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Becky157 Becky157

Mastoid cavity obliteration

I am on the waiting list for one of these operations. I had a radical mastoid op when I was 11 am now 45 and having serious pain so after many oils ointments and sprays this seems like the last ditched attempt. Having had the op explained to me I was wondering if anyone else had had it done. 

8 Replies

  • guest1 guest1 Becky157

    Hi Becky157,

    I had a mastoid obliteration during October last year. I assume you have lost hearing in your affected ear?

    I lost hearing in my left ear when I was first diagnosed with cholesteatoma 11 years ago (aged 30). After 3 mastoidectomies (the first rebuilding my ear drum) to clear me of the conditoin, it was decided that as my hearing had gone in the affected ear, a mastoid obliteration would be the best choice as the cholesteatoma could never come back.

    My mastoid bone, ossicles and ear canal were removed, my eustachian tube plugged with cartilage and fat from my belly transferred to the void. Now almost a year later I have had no problems with the ear and live a normal life. The only physical difference is if that instead of having an ear canal I now have a belly button where it used to be. From a visual look everything looks exactly the same as a normal ear, I just can't put cotton buds down the ear canal anymore! I'm due an MRI in November to check no skin tissue has grown back, then I will be discharged permanantly. The reason they put my tummy fat in the void is to help show up any skin tissue in the void better during any future MRI's - a bit like looking at a solid floating in a bottle of lemonade or water.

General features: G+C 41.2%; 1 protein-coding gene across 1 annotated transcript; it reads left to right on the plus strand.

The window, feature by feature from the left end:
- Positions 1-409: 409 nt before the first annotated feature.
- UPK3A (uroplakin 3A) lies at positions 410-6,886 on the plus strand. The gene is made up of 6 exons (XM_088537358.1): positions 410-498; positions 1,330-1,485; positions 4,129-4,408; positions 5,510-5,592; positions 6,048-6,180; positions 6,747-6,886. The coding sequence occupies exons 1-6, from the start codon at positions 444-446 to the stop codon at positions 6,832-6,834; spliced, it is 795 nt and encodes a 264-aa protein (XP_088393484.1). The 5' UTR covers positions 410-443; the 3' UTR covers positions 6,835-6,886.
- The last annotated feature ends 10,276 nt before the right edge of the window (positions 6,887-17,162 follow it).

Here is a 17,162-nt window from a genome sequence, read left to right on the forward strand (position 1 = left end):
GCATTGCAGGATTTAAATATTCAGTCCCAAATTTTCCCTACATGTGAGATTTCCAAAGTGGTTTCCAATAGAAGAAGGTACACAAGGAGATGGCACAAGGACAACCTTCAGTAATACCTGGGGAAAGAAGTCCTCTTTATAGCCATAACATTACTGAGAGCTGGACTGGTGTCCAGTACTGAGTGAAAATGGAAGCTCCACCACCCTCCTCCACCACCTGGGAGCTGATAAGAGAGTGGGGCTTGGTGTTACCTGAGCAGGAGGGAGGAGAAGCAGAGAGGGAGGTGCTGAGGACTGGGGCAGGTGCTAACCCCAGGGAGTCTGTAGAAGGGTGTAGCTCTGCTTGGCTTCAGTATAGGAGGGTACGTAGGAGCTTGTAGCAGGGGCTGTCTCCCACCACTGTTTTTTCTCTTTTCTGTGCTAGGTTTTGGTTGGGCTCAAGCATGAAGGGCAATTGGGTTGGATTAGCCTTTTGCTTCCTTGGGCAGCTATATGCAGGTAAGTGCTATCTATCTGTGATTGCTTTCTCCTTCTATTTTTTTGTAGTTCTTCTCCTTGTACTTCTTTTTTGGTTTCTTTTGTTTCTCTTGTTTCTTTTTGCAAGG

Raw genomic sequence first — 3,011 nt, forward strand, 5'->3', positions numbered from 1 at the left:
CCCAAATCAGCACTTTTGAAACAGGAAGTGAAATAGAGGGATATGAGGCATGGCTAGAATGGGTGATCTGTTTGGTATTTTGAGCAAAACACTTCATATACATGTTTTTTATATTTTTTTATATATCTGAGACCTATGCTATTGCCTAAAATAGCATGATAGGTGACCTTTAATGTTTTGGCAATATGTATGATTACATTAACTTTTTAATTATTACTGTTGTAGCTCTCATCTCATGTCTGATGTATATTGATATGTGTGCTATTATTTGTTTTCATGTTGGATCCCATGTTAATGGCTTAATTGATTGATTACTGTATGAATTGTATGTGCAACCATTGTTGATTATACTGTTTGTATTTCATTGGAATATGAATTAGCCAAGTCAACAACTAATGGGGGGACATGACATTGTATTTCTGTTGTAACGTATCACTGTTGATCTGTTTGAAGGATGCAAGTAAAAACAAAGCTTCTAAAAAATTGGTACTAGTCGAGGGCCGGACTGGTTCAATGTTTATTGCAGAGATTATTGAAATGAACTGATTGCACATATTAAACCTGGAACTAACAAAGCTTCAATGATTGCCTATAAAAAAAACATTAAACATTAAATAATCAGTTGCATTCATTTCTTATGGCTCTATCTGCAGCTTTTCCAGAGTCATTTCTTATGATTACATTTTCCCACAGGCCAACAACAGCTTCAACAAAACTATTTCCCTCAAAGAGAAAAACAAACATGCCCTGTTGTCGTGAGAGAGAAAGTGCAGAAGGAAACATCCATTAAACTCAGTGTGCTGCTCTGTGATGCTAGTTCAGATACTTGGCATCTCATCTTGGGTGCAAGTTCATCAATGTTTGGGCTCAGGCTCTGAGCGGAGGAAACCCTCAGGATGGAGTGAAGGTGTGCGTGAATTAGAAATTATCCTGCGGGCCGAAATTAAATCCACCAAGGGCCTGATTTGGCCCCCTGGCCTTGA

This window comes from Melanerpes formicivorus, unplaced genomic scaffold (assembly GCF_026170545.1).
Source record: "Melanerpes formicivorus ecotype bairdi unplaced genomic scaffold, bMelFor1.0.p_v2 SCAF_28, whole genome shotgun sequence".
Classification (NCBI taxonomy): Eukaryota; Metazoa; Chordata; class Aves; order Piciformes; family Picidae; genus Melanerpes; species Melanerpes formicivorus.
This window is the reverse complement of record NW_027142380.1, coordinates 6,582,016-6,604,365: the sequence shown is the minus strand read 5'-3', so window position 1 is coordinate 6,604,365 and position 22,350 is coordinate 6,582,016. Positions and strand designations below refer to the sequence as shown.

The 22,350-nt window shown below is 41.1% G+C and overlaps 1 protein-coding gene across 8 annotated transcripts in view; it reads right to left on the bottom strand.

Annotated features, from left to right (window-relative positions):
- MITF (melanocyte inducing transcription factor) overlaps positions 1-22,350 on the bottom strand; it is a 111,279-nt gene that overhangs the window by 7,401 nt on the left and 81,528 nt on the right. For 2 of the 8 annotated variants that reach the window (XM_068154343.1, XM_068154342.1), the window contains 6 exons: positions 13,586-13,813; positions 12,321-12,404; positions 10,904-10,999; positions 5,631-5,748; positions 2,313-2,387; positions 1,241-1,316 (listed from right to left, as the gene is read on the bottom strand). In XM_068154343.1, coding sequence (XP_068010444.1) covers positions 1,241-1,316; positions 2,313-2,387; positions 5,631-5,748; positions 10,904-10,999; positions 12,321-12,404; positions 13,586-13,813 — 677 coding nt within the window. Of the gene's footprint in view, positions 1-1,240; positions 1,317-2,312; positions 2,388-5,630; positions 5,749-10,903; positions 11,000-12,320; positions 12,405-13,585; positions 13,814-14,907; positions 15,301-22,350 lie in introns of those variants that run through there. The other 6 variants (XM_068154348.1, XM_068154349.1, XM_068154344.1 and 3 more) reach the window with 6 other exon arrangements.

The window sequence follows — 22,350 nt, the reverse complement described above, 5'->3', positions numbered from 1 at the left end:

Any questions, please ask, otherwise my thoughts are with you and wish you the best with your op'. SteveM.

    • Becky157 Becky157 guest1

      Thank you for this. If nothing else it puts my mind ah rest. I have been told that they will use muscle already in ditue from my head snd cartridge from my ear. My surgeon (who is currently competing in the common wealth games) has also said he will try and restore my hearing (not holding out any hope).